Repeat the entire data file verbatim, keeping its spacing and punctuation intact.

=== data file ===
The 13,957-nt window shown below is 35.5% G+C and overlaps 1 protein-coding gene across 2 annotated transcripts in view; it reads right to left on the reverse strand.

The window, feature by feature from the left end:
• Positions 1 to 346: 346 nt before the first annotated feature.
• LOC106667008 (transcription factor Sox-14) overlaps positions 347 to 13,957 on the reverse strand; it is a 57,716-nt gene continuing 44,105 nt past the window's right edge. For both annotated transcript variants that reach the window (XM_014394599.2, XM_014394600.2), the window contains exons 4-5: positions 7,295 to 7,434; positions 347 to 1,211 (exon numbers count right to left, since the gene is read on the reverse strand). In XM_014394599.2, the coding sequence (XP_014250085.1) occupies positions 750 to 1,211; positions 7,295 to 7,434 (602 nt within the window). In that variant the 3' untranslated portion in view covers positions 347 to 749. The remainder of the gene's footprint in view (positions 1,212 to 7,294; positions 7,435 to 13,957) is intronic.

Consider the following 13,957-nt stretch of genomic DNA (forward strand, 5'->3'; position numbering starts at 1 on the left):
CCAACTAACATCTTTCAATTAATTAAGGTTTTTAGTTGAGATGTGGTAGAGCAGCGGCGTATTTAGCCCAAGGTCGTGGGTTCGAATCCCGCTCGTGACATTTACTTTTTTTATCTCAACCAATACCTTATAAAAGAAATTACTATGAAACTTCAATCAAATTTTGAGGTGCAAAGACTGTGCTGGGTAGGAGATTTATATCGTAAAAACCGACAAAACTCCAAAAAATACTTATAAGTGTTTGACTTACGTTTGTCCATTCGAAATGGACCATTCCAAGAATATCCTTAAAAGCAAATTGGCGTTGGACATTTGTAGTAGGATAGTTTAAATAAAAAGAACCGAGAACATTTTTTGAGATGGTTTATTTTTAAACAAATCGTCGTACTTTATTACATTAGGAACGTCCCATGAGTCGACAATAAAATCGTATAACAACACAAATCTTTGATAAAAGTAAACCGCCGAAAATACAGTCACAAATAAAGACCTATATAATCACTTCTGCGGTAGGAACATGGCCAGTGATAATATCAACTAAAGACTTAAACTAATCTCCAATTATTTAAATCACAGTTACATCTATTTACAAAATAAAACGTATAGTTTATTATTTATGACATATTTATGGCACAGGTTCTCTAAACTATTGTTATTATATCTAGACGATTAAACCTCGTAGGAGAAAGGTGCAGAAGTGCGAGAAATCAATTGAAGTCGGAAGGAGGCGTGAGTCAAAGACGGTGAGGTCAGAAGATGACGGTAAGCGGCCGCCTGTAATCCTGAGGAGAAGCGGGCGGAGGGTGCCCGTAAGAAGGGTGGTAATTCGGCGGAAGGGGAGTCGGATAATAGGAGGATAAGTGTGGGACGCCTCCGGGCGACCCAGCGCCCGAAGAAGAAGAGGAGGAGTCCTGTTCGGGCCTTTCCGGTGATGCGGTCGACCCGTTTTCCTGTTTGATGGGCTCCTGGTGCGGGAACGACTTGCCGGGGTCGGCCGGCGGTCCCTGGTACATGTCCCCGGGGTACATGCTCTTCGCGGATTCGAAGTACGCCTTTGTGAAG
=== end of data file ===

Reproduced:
The 13,957-nt window shown below is 35.5% G+C and overlaps 1 protein-coding gene across 2 annotated transcripts in view; it reads right to left on the reverse strand.

The window, feature by feature from the left end:
• Positions 1 to 346: 346 nt before the first annotated feature.
• LOC106667008 (transcription factor Sox-14) overlaps positions 347 to 13,957 on the reverse strand; it is a 57,716-nt gene continuing 44,105 nt past the window's right edge. For both annotated transcript variants that reach the window (XM_014394599.2, XM_014394600.2), the window contains exons 4-5: positions 7,295 to 7,434; positions 347 to 1,211 (exon numbers count right to left, since the gene is read on the reverse strand). In XM_014394599.2, the coding sequence (XP_014250085.1) occupies positions 750 to 1,211; positions 7,295 to 7,434 (602 nt within the window). In that variant the 3' untranslated portion in view covers positions 347 to 749. The remainder of the gene's footprint in view (positions 1,212 to 7,294; positions 7,435 to 13,957) is intronic.

Consider the following 13,957-nt stretch of genomic DNA (forward strand, 5'->3'; position numbering starts at 1 on the left):
CCAACTAACATCTTTCAATTAATTAAGGTTTTTAGTTGAGATGTGGTAGAGCAGCGGCGTATTTAGCCCAAGGTCGTGGGTTCGAATCCCGCTCGTGACATTTACTTTTTTTATCTCAACCAATACCTTATAAAAGAAATTACTATGAAACTTCAATCAAATTTTGAGGTGCAAAGACTGTGCTGGGTAGGAGATTTATATCGTAAAAACCGACAAAACTCCAAAAAATACTTATAAGTGTTTGACTTACGTTTGTCCATTCGAAATGGACCATTCCAAGAATATCCTTAAAAGCAAATTGGCGTTGGACATTTGTAGTAGGATAGTTTAAATAAAAAGAACCGAGAACATTTTTTGAGATGGTTTATTTTTAAACAAATCGTCGTACTTTATTACATTAGGAACGTCCCATGAGTCGACAATAAAATCGTATAACAACACAAATCTTTGATAAAAGTAAACCGCCGAAAATACAGTCACAAATAAAGACCTATATAATCACTTCTGCGGTAGGAACATGGCCAGTGATAATATCAACTAAAGACTTAAACTAATCTCCAATTATTTAAATCACAGTTACATCTATTTACAAAATAAAACGTATAGTTTATTATTTATGACATATTTATGGCACAGGTTCTCTAAACTATTGTTATTATATCTAGACGATTAAACCTCGTAGGAGAAAGGTGCAGAAGTGCGAGAAATCAATTGAAGTCGGAAGGAGGCGTGAGTCAAAGACGGTGAGGTCAGAAGATGACGGTAAGCGGCCGCCTGTAATCCTGAGGAGAAGCGGGCGGAGGGTGCCCGTAAGAAGGGTGGTAATTCGGCGGAAGGGGAGTCGGATAATAGGAGGATAAGTGTGGGACGCCTCCGGGCGACCCAGCGCCCGAAGAAGAAGAGGAGGAGTCCTGTTCGGGCCTTTCCGGTGATGCGGTCGACCCGTTTTCCTGTTTGATGGGCTCCTGGTGCGGGAACGACTTGCCGGGGTCGGCCGGCGGTCCCTGGTACATGTCCCCGGGGTACATGCTCTTCGCGGATTCGAAGTACGCCTTTGTGAAG